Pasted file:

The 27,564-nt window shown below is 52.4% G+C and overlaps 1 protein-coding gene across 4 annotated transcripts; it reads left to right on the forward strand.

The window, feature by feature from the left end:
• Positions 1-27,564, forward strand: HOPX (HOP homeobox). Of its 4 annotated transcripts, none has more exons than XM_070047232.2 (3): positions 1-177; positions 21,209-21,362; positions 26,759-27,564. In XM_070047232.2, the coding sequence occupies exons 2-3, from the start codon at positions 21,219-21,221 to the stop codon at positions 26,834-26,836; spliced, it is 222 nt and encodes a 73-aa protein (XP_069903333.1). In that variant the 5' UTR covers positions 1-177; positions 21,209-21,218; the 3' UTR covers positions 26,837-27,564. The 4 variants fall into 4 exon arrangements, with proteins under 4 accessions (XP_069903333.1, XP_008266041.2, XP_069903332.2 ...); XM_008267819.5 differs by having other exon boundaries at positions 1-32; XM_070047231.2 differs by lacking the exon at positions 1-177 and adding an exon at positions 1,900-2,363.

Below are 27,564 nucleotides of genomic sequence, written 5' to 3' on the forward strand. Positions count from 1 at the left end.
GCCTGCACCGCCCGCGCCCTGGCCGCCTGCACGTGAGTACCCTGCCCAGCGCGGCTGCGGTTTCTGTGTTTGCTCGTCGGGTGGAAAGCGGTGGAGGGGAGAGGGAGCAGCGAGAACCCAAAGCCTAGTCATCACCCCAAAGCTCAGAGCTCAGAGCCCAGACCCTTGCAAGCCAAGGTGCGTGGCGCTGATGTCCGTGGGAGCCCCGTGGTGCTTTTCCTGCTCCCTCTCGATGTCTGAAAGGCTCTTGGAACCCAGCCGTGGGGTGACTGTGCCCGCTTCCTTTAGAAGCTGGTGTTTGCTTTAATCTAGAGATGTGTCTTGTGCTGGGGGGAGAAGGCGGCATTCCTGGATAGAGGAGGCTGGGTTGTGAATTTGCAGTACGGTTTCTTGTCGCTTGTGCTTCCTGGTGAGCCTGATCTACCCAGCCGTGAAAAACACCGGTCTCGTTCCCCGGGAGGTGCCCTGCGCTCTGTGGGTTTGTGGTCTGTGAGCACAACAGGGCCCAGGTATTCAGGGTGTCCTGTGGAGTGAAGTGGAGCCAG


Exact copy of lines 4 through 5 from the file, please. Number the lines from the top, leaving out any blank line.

Below are 27,564 nucleotides of genomic sequence, written 5' to 3' on the forward strand. Positions count from 1 at the left end.
GCCTGCACCGCCCGCGCCCTGGCCGCCTGCACGTGAGTACCCTGCCCAGCGCGGCTGCGGTTTCTGTGTTTGCTCGTCGGGTGGAAAGCGGTGGAGGGGAGAGGGAGCAGCGAGAACCCAAAGCCTAGTCATCACCCCAAAGCTCAGAGCTCAGAGCCCAGACCCTTGCAAGCCAAGGTGCGTGGCGCTGATGTCCGTGGGAGCCCCGTGGTGCTTTTCCTGCTCCCTCTCGATGTCTGAAAGGCTCTTGGAACCCAGCCGTGGGGTGACTGTGCCCGCTTCCTTTAGAAGCTGGTGTTTGCTTTAATCTAGAGATGTGTCTTGTGCTGGGGGGAGAAGGCGGCATTCCTGGATAGAGGAGGCTGGGTTGTGAATTTGCAGTACGGTTTCTTGTCGCTTGTGCTTCCTGGTGAGCCTGATCTACCCAGCCGTGAAAAACACCGGTCTCGTTCCCCGGGAGGTGCCCTGCGCTCTGTGGGTTTGTGGTCTGTGAGCACAACAGGGCCCAGGTATTCAGGGTGTCCTGTGGAGTGAAGTGGAGCCAG